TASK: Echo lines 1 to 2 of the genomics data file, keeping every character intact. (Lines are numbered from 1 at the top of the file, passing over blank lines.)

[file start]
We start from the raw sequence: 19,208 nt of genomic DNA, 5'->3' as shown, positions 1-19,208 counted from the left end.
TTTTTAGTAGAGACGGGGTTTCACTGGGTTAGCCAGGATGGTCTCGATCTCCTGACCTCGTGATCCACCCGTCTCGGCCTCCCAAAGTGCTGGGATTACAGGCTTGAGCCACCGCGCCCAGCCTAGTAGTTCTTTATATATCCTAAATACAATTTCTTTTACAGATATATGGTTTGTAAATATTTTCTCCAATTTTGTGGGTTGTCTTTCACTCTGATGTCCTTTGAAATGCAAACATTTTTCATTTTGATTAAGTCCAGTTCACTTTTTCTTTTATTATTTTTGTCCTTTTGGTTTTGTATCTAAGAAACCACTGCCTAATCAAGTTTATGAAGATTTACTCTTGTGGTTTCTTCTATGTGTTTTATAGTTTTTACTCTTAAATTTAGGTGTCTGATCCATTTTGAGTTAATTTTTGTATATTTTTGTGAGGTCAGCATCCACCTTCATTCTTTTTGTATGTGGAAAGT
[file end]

We start from the raw sequence: 19,208 nt of genomic DNA, 5'->3' as shown, positions 1-19,208 counted from the left end.
TTTTTAGTAGAGACGGGGTTTCACTGGGTTAGCCAGGATGGTCTCGATCTCCTGACCTCGTGATCCACCCGTCTCGGCCTCCCAAAGTGCTGGGATTACAGGCTTGAGCCACCGCGCCCAGCCTAGTAGTTCTTTATATATCCTAAATACAATTTCTTTTACAGATATATGGTTTGTAAATATTTTCTCCAATTTTGTGGGTTGTCTTTCACTCTGATGTCCTTTGAAATGCAAACATTTTTCATTTTGATTAAGTCCAGTTCACTTTTTCTTTTATTATTTTTGTCCTTTTGGTTTTGTATCTAAGAAACCACTGCCTAATCAAGTTTATGAAGATTTACTCTTGTGGTTTCTTCTATGTGTTTTATAGTTTTTACTCTTAAATTTAGGTGTCTGATCCATTTTGAGTTAATTTTTGTATATTTTTGTGAGGTCAGCATCCACCTTCATTCTTTTTGTATGTGGAAAGT